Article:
Brave New Digital World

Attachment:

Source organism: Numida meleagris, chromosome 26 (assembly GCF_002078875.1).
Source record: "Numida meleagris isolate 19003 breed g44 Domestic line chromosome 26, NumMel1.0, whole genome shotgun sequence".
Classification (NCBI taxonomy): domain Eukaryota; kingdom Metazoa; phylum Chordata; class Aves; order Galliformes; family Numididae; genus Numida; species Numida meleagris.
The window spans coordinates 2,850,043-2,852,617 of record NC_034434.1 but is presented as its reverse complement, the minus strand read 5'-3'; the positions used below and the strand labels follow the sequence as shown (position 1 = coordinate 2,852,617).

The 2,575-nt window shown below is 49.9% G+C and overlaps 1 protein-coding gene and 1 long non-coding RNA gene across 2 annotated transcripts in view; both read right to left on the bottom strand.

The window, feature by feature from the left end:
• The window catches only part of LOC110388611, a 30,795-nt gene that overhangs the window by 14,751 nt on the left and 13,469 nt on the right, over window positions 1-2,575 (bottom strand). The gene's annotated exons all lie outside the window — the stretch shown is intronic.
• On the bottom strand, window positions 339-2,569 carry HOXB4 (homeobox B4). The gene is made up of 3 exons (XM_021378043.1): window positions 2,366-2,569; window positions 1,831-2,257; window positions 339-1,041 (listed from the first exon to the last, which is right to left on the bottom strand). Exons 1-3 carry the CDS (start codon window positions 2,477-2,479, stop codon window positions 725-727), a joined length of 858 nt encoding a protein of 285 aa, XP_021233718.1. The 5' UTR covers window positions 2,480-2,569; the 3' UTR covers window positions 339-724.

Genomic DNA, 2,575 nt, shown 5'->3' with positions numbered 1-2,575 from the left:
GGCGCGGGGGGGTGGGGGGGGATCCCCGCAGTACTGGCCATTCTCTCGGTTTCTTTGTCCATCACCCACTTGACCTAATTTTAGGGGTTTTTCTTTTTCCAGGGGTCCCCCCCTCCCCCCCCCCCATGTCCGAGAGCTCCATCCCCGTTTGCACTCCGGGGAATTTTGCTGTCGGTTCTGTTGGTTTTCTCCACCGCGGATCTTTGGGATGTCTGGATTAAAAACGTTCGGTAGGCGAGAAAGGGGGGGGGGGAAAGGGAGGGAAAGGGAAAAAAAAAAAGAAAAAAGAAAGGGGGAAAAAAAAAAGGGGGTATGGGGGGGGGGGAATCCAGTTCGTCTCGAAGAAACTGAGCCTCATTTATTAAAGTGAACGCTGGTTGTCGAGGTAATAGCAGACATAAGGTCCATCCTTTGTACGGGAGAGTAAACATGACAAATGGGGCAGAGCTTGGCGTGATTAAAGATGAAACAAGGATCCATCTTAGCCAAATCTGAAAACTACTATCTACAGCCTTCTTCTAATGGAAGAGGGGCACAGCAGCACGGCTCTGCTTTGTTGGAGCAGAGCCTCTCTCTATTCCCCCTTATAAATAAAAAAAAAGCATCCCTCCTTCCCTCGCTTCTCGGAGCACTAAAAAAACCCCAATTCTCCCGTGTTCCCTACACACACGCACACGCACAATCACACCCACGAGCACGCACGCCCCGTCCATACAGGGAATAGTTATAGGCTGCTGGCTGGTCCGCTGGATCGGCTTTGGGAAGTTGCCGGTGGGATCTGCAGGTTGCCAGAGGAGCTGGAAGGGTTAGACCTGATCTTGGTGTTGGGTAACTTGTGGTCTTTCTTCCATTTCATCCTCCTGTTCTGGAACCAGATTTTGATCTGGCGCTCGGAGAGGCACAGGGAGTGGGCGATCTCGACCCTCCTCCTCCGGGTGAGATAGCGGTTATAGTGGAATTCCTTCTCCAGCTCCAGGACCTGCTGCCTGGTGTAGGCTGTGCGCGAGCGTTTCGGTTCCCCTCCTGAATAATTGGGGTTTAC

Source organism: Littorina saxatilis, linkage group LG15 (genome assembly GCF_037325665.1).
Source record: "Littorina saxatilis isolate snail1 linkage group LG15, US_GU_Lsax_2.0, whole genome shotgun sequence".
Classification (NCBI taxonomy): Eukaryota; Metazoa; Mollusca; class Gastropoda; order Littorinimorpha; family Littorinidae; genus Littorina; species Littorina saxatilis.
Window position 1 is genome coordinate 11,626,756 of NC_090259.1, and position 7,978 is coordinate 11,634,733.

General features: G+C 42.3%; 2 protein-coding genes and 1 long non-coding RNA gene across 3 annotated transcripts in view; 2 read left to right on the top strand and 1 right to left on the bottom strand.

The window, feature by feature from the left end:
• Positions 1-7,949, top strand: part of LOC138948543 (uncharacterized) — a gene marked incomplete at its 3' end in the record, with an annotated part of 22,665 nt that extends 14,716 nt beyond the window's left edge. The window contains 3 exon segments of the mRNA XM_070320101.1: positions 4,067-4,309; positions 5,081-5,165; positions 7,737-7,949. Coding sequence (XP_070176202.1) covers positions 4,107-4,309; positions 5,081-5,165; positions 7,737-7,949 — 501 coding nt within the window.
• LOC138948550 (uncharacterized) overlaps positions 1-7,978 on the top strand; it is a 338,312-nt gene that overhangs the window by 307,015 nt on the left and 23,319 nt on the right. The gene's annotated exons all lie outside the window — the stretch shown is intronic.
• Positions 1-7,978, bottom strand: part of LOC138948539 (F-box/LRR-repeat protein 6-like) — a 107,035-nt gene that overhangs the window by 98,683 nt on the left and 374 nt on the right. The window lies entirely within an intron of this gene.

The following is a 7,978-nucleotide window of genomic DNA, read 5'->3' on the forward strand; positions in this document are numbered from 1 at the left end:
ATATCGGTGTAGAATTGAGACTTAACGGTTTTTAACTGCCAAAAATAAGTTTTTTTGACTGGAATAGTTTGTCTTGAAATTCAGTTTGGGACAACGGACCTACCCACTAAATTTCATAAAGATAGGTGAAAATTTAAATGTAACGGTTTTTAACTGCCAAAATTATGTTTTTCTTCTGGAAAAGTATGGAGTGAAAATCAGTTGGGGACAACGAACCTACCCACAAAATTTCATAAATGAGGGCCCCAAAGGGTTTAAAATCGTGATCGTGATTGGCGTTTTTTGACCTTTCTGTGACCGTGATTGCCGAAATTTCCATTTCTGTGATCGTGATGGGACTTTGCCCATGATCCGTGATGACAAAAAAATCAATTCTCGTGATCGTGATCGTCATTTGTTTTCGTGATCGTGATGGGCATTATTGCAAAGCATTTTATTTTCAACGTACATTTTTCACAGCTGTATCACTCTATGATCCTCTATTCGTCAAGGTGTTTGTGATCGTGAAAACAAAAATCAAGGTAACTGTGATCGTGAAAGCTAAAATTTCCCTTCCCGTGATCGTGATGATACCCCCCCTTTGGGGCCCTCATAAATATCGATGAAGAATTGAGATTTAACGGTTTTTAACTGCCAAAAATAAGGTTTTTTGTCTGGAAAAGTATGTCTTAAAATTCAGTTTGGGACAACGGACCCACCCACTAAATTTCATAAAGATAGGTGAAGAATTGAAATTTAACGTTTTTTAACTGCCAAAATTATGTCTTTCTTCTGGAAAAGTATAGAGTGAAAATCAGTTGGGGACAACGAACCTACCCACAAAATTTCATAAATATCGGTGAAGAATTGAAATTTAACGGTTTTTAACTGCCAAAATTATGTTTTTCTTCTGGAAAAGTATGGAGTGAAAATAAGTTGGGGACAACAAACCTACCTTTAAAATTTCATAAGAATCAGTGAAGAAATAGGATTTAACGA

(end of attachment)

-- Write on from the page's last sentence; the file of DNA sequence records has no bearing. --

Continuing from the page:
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Pharma companies must be bold and confident in their deployment of electronic solutions or risk being left behind on the technological superhighway. Patients and physicians are migrating in droves toward Web- and mobile-based healthcare solutions. The overall number of e-health consumers who go online for health and medical information is steadily increasing; this market now stands at 157.5 million consumers. The latest version of Manhattan Research’s Cybercitizen Health study notes that since 2005, the number of patients using the Internet to research prescription drug information has doubled to 102.3 million. Similarly, the overall number of e-health consumers who go online for any health and medical information has also grown significantly over the past four years; this market now stands at 157.5 million consumers, or 1.6 times the number of e-health consumers in 2005. The Cybercitizen Health study has found that the major theme of the digital health landscape over the past four years is the increasing diversity of the overall patient media mix. Health-related social media, in particular, has flourished in recent years with the increased popularity of online patient communities, social networking, and health 2.0 applications. When faced with health and prescription drug decisions, the average consumer relies on a variety of channels and resources for information and support — decreasing advertisers’ ability to target a particular audience through any single media outlet. “The savvy marketer doesn’t look at marketing in terms of ‘online vs. offline’,” observes Mark Bard, president of Manhattan Research. “Today’s media consumption is so fragmented that brands need a well-connected, multichannel strategy to keep pace with the evolving consumer market. Additionally, marketers must tailor their brand strategies in accordance to the media preferences and behaviors of individual patient groups, as disease-type is a critical factor in how consumers seek out medical information.” Physicians have also embraced online delivery of information. According to Manhattan Research data, the importance of the Internet to physicians has been steadily increasing over the past decade. Virtually all physicians go online for professional purposes, and 88% of physicians report that the Internet is essential to their practice, while only a fifth of physicians felt this way in 2001. Physicians access online resources at multiple points throughout the day — almost three-quarters of physicians surveyed by Manhattan Research for the 2009 edition of its Taking the Pulse study use the Internet in between patient consultations, and a growing number are also referring to online information during an actual appointment. “The emergence of new media and technologies is quickly changing the pharmaceutical marketing landscape,” says Greg Barrett, VP, marketing, for Daiichi Sankyo. “With the availability of new communications tools, there will most likely also be a shift to accommodate and adjust to these new technologies.” Social Networking and Physicians According to Manhattan Research’s Taking the Pulse survey, the physician professional resource channel mix continues to steadily shift towards digital. Physicians are almost as likely to access clinical textbooks/references, continuing medical education (CME), journals, conferences, and news through online channels as they are through their offline counterparts. Additionally, three-quarters of physicians read professional or clinical e-mail newsletters on a regular basis. Mobile is one of the areas that realized the most significant growth over the past year — 64% of physicians own smart phones, and iPhone adoption in particular doubled between 2008 and 2009, according to data from Taking the Pulse. The multitude of emerging devices and applications is helping to drive the physician mobile market’s rapid growth; major players on which to keep an eye include Epocrates, Stat ICD-9, Skyscape, and ReachMD, the report notes. Peter Nalen of Compass Healthcare Communications agrees that the mobile marketing medium, unlike other “new” marketing tactics in pharma, is going to be driven by HCP audiences. He adds that the percentage of HCPs who have smart phones climbs to 79% for HCPs under the age of 45.5, and 100% of all residents have one. HCPs consume information from sources that they trust. Mr. Nalen says while mobile marketing is a “young” technology for the industry and there will be few significant widespread uses available in the next two to four years, there are some very promising applications for specific conditions and situations on the horizon. (For more information on “Mobile Marketing for Pharma,” please turn to page 16.) To Mr. Nalen’s point, analysts expect there to be an evolution in the next couple of years, resulting in a more mature and proficient physician audience, with the Internet becoming physicians’ primary professional resource. Mobile solutions, he says, will become even more indispensable to physicians as they start to expand the range activities they perform on these devices to include administrative tasks and patient monitoring. “By 2012, all physicians will walk around with a stethoscope and a smart mobile device, and there will be very few professional activities that physicians won’t be doing on their hand-helds,” predicts Monique Levy, senior director of research at Manhattan Research. “Physicians will be going online first for the majority of their professional needs and will be regularly pulling online resources into patient consultations.” All mobile all the time means, however, that marketers need to be careful in how they manage their physician lists, and the list’s value increases when there is an increase in responses to the communications. Buddy Scalera and Rima Nachshen of Qi, a CommonHealth company, urge marketers — as they engage their physician list and the physician’s level of trust grows — to resist the urge to abuse their physician list by bombarding them with annoying messages. With each communication sent, marketers are entering into an agreement, so it’s vital to be clear with messages. For example, if an engagement (like a survey) takes 10 minutes to complete, don’t say it will only take five minutes. Physicians will click the first time, but after that, the trust is gone. (For more Tips for Better Physician Recruitment, please turn to page 21.) Despite the overwhelming evidence of patient and physician acceptance of social networking, pharma remains reluctant to fully embrace the medium. In a recent report on e-pharma ROI, Eularis President Dr. Andrée Bates says that one of the obstacles to widespread adoption of social media as a marketing tool is that executives usually want to see the bottom-line results, and many of the approaches shown in social media are not always measured in those terms. “Executives are wondering, ‘what is this social media thing anyway?’, and I have seen many dismiss it as the latest fad that won’t go anywhere, so why bother?” Dr. Bates says. “The issue, of course, is that the figures are showing that it is not a fad and not going away.” Mr. Barrett agrees that social media is here to stay — the challenge for pharma remains how best to adapt to the shift in communications. “It’s vital to our patients and healthcare communities that we do engage [in social media] because we want to serve the best interests of physicians and their patients, while remaining compliant with the laws and regulations that govern such communication,” Mr. Barrett says. “It is a fast-evolving landscape that requires new resources and new skills to participate effectively. “The communications landscape has changed drastically in a short period of time, and we’ve reached a point where it’s not a matter of if we can effectively communicate, it’s that we have to reach the public where they are,” Mr. Barrett continues. “Data have shown that not only are consumers relying on social media methods as a source of health and medical information, but we’ve also seen almost two-thirds of physicians using online communities for social networking.” Data from Manhattan Research’s Taking the Pulse study shows a similar trend; according to the study, 39% of physicians communicate with patients through e-mail, instant messaging, or secure messaging services, with secure messaging services like RelayHealth and Medem showing growth in the past year. Consumers are extremely interested in connecting with doctors online, and physician acceptance is a major key to pushing this type of communication forward. According to the Manhattan Research study, virtually all U.S. physicians report that at least some of their patients bring health information they found online to an appointment, and more than two-thirds of physicians believe that this trend is a good thing. Additionally, the majority of physicians report they spend more time with a patient as a result of the information they brought in to discuss. “Patient-directed communications, online search and new media tools will continue, as they provide the ability to not only reach people where they are already spending time, but can do so with much more targeted communications than mass DTC magazine and television ads,” Mr. Barrett observes. “In short, we need to be where our customers are.” According to Boris Kushkuley and Shane Mayer of Qi, a CommonHealth company, as mobile devices become more advanced, consumers are finding new and interesting ways to integrate them into their lifestyles, The rise of a new generation of smart phones, including the iPhone, has made it possible for relatively nontechnical people to use their devices in ways that were previously relegated to the home computer. They say in the healthcare arena, marketers can leverage the power of mobility to integrate the idea of compliance into patients’ everyday lives, even while they’re on the go. For example, a medication calendar or symptom tracker can be an ideal tool for chronic conditions, since many conditions require compliance with daily medications with (almost) all of these drugs needing to be reordered. By thinking beyond the calendar., these devices can be used as a new rich media communication channel with the ability to deliver messaging directly to patients in an engaging, nonthreatening way. (For more information about Creating a Better Electronic Compliance Program, please turn to page 20.) Barclay Missen of Topin & Associates believes technological advances have the ability to revolutionize healthcare promotion. He specifically points to bar coding and its applications, which have a new twist, thanks to a new generation of technology. The standard linear one-dimensional (1-D) bar code — a symbol consisting of parallel lines, spaces, and numbers — is now joined by two-dimensional (2-D) coding, which employs geometric patterns of squares, hexagons, or other shapes. Mr. Missen explains that the 2-D code format isn’t just a graphic repackaging of an old technology for the sake of novelty; it also offers greater potential for usage. The possibilities for healthcare marketing and promotional materials are exciting. When marketing to healthcare professionals, 2-D bar codes could be incorporated into print materials to lead readers to a Website or enter them into a promotion. They could be used as a way to “hard link” objects in the real world at a trade show to additional product information online. (For more information related to how Next-Generation Bar Coding Can Revolutionize Health Care Promotion, please turn to page 22.) Open Exchange of Health Information According to a recent survey by the nonprofit eHealth Initiative (eHI), the exchange of health information electronically between physicians, hospitals, health plans, and patients has increased substantially in the last year, and is reducing the cost of care and positively impacting physicians. Physician practices that utilize health information exchange (HIE) reported a number of benefits resulting in a more time- and cost-efficient practice, including improved access to test results, decreased costs related to redundant tests and care for chronic-care patients, reduced medication errors, and reduced staff time spent on handling lab and radiology results and clerical administration and filing. “The survey shows the potential for health information exchange to improve efficiency and reduce healthcare costs nationwide,” observes Jennifer Covich, chief operating officer and interim CEO at eHI. The growth of HIE initiatives is expected to continue as the healthcare industry takes advantage of the $30 billion in funding set forth by the American Recovery and Reinvestment Act (ARRA) over the next year or so. “We need to take advantage of this moment in time, when health information technology and health information exchange enjoy broad support; we might not get another,” says Ms. Covich. Among the recommendations eHI has for the continued growth and improvement of HIE initiatives is to ensure that best practices, successful strategies, and lessons learned from failed initiatives are documented and widely shared. “One of the greatest challenges has been our ability to spread best practices in health information exchange,” says Ms. Covich. “Cost savings and improved quality of care need to be better documented, so we can replicate what works and help create a healthcare system that connects clinicians and providers.” Analysts from Ernst & Young note that the next great advance for improving patient health might result not from traditional drug discovery and development efforts, but from a renewed effort to systematically address the many factors that determine health outcomes. They say improving the health IT backbone of the healthcare system, for example, could bring about a better-informed basis for diagnosis, improved patient compliance, increased physician and pharmacist monitoring, and lower costs. Matt Johnson and Cory Shouse from AmerisourceBergen Specialty Group contend that the informatics challenge facing the pharmaceutical industry lies in the complexity of the supply chain. As the product moves from the distributor to the clinic or pharmacy and then to the patient, product data are created at each stop. Fortunately, companies that span the length of the supply chain have begun to piece the puzzle together, standardizing data collected at every point from manufacturer to patient. What was once a disjointed process can now be turned into a consolidated view of product movement. (To read more about Just-in-time Information, please turn to page 14.) Virtual R&D Analysts at PricewaterhouseCoopers predict that over the next decade, new technologies and the development of a virtual R&D process will improve our understanding of the underlying biology of the human body and its diseases, allowing researchers to better predict the effects of new drug candidates before they enter human beings. It discusses the fact that these changes could enable the shortening of the R&D process by up to two-thirds, as well as a dramatic reduction in attrition rates and a substantial reduction in the costs of clinical trials. Glenn Gormley, president of Daiichi Sankyo Pharma Development, believes that use of a virtual R&D model has the potential to become common practice. “The R&D process must evolve with technological changes, including the use of virtual models and adaptive clinical trials to increase efficiency,” Mr. Gormley notes. According to the PricewaterhouseCoopers report, Pharma 2020: Virtual R&D, with the advent of virtual patients, it will be possible to screen drug candidates in a digital representation of the human body that can be adjusted to reflect common genetic variations and disease traits, such as a weakened cardiovascular system. This will show whether a molecule interacts with any unwanted targets and produces any side effects, and in what circumstances it does so. Once robust computer models of the entire human body are available, much of the dosing and safety testing currently undertaken in the clinical environment could be conducted much earlier within discovery. “Modeling and simulation activities have made impressive contributions to the drug development process, allowing us to derive more data from a single experiment than ever before,” Mr. Gormley says. “Any new technology that can improve our understanding of the underlying biology of the human body and its diseases and allow researchers to better predict the effects of new drug candidates should be pursued.” Ron Waife of Waife & Associates warns that e-solutions need to be part of, or indeed lead, the design of a new means of clinical development. If companies do not re-imagine clinical development, they will fail to meet the challenges in a business environment of reduced financial resources. He contends that e-solutions that are no more than bridges between silos will not meet the needs of a rapidly changing clinical development environment; and strategies, pilots, and initial use of e-solutions are skipping over the hard work of operational change management, as most industry-specific IT innovations do. (To read more about What’s Missing in eSolutions, please turn to page 24.) Benefits, Drawbacks to EDC Use of electronic data capture (EDC) in clinical trials continues to grow. A recent survey by the eClinical Forum found that across the surveyed population, EDC is now used in 58% of clinical trials, compared with 13% in 2001, and 95% of respondents indicated that they have had experience with EDC during the last three years, versus 52% in 2001. In addition, 27% of respondents indicated that EDC is used in all of their current trials, up significantly from less than 1% in 2001. The survey also indicated that while users generally satisfied with EDC, opportunity for improvement exists. While 67% of those surveyed are satisfied with EDC, results also showed a shift away from EDC as a positive factor in a site’s decision to participate in a clinical trial. Almost half of respondents perceived an increase in workload when using EDC, double the number reported in the 2001 survey. The findings also reveal that there is still extensive duplication in data input, and that the use of paper case report forms (CRFs) alongside EDC has actually grown since 2001. Respondents identified speed of system response, cross-system standardization, resources available for data entry, and help desk support as among the most important opportunities for increasing user satisfaction with EDC. David Gemzik and Sean Cheng of Medidata Solutions say EDC is only one piece of the puzzle and that to enable an intelligent e-clinical process, sponsors require a closed-loop clinical trial system with complete end-to-end integration throughout the life cycle of the trial. With a suite of e-clinical tools, sponsors will be able to optimize the entire clinical process across the enterprise and gain significant competitive advantages in R&D. A true closed-loop clinical trial system allows dynamic information to flow bi-directionally in real time throughout the entire clinical trial process, from design and budgeting to execution and closure. The system must communicate with other enterprise solutions, including operational, manufacturing, finance, and accounting systems. (To read more about Why Sponsors Need an Integrated, Closed-Loop Clinical Process, please turn to page 18.) “As pharmaceutical technologies become more interdependent at the clinical research interface, the e-clinical paradigm needs to be revisited in order to respond to advances and external influences,” says Richard Perkins, president of the eClinical Forum. “Understanding investigational site personnel experiences with today’s technologies, and their perspectives on future requirements, is critical to delivering improved e-clinical solutions.” PharmaLinx LLC, publisher of the VIEW, welcomes ­comments about this article. E-mail us at feedback@pharmalinx.com. by Carolyn Gretton Today’s media consumption is so fragmented that brands need a well-connected, multichannel strategy to keep pace with the evolving consumer market. The R&D process must evolve with technological changes, including the use of virtual models and adaptive clinical trials to increase efficiency. The emergence of new media and technologies is quickly changing the pharmaceutical marketing landscape. Results of comScore’s third annual study, Online Marketing Effectiveness Benchmarks for the Pharmaceutical Industry, found that exposure to online media, including a brand’s Website and online ads, had a significant positive lift on a treatment’s awareness and favorability. The results also showed that visitation to a brand’s Website generated significant levels of incremental new patient starts and refills. The study, performed in conjunction with pharmaceutical marketing consultancy Evolution Road, evaluated the impact of vaous online marketing activities including banner ads, rich media, search marketing, and visits to a brand Website on a pharmaceutical brand’s awareness, favorability, and sales results among both patients and prospects. The study is based on comScore’s 1-million-person U.S. panel, for which online activity is passively observed, and survey data collected throughout the past several years. The study found that branded Websites were the most effective form of online pharmaceutical marketing, with existing patients increasing their refill rate by nearly 25% compared to those who did not visit the site. Patients who were new to a treatment increased 11.9% compared with non-visitors. Exposure and interaction with rich media advertisements also improved refill rate among existing patients with a 14% lift versus the control group. “Not only does a brand’s Website provide visitors with critically important information on the condition, treatment options, and the drug itself, but it is also one of the few environments where a brand can build a dynamic and recurring relationship with its patients,” says John Mangano, VP of marketing solutions for comScore. “However, it is important to realize that a brand’s Website is only one critical piece of a comprehensive marketing campaign that includes online display ads, search marketing, and offline marketing working in unison to raise awareness, educate consumers, and ultimately drive conversion.” The study also found that online advertising and branded Websites had a significant positive impact on awareness and favorability among patients and prospects. For prospects, exposure to an ad increased both aided and unaided brand awareness, with increases of 4.1% and 4.2%, respectively. Pharma Websites played the greatest role in increasing awareness and favorability among patients and prospects. Prospects exhibited an 18% increase in favorability after visiting a branded Website, while patients reported a 17.2% lift. Web Remains Key Element of Marketing Strategy Recommendations for Advancing Health Information Exchange Help define a clear role for health information exchange in “meaningful use.” Many initiatives are closely watching the debate on meaningful use. Given the landscape, initiatives should actively participate in this discussion and clarify the role of health information exchange, particularly how to ensure that providers will be able to access health information exchange initiatives anywhere in the country by 2015. Measure and document improvements in patient care, savings and value. With an increased emphasis on health information exchange, there is a need for better tracking and documentation of the value and benefits of health information exchange. Cost savings, improved efficiencies, and quality of care need to be better documented. Expand secure services to patients. An expansion of services affecting and targeting patients, particularly in the areas of access to and privacy of their health information, is needed. This will be driven in part by the new privacy and security provisions of ARRA, as well as the increasing need to provide a secure method for individuals to access their protected health information. Increase implementation assistance and related services to clinicians. Initiatives should continue to provide services to help support adoption and implementation among clinicians. Despite current efforts, this area continues to be a challenge, and is likely to increase as more and more clinicians move into health information technology. In addition, many initiatives are well-placed to be a key contributor to or coordinator of efforts to create the new regional extension centers that will support physicians and hospitals in becoming meaningful users. Source: eHealth Initiative, Migrating Toward Meaningful Use: The State of Health Information Exchange, a report based on eHI’s Sixth Annual Survey of Health Information Exchange. For more information, visit ehealthinitiative.org. Companies that span the length of the supply chain have begun to piece the puzzle together, standardizing data ­collected at every point from manufacturer to patient. What was a disjointed mess can now be turned into a ­consolidated view of product movement. Matt Johnson AmerisourceBergen Peter Nalen Compass HC Mobile applications can complement or enhance, brand’s other traditional media programs with a mobile call-to-action, such as a mobile ad, link to a site, video, applications, a keyword QR code, or a short code. David Gemzik Medidata Solutions With a suite of eClinical tools, sponsors will be able to optimize the entire clinical ­process across the enterprise and gain significant competitive advantages in R&D. Boris Kushkuley Qi, part of CommonHealth So much of our lives now exists on a digital plane, it’s important to understand how to connect online and offline retention tools…while ­maintaining appropriate ­regulatory compliance. The challenge is how to recruit and retain a solid panel of healthcare HCPs. And remember, it’s not about hitting them once with one message. Recruitment is about building an ongoing relationship. Buddy Scalera Qi, part of CommonHealth Barclay Missen Topin & Associates When marketing to healthcare professionals, 2-D bar codes could be ­incorporated into print materials to lead readers to a Web site or enter them into a promotion. Ronald Waife, MPH Waife & Associates E-solutions need to be part of, or lead, the design of a new means of clinical ­development. If we do not ­ re-imagine the process, we will fail to meet these challenges in a business environment of reduced financial resources.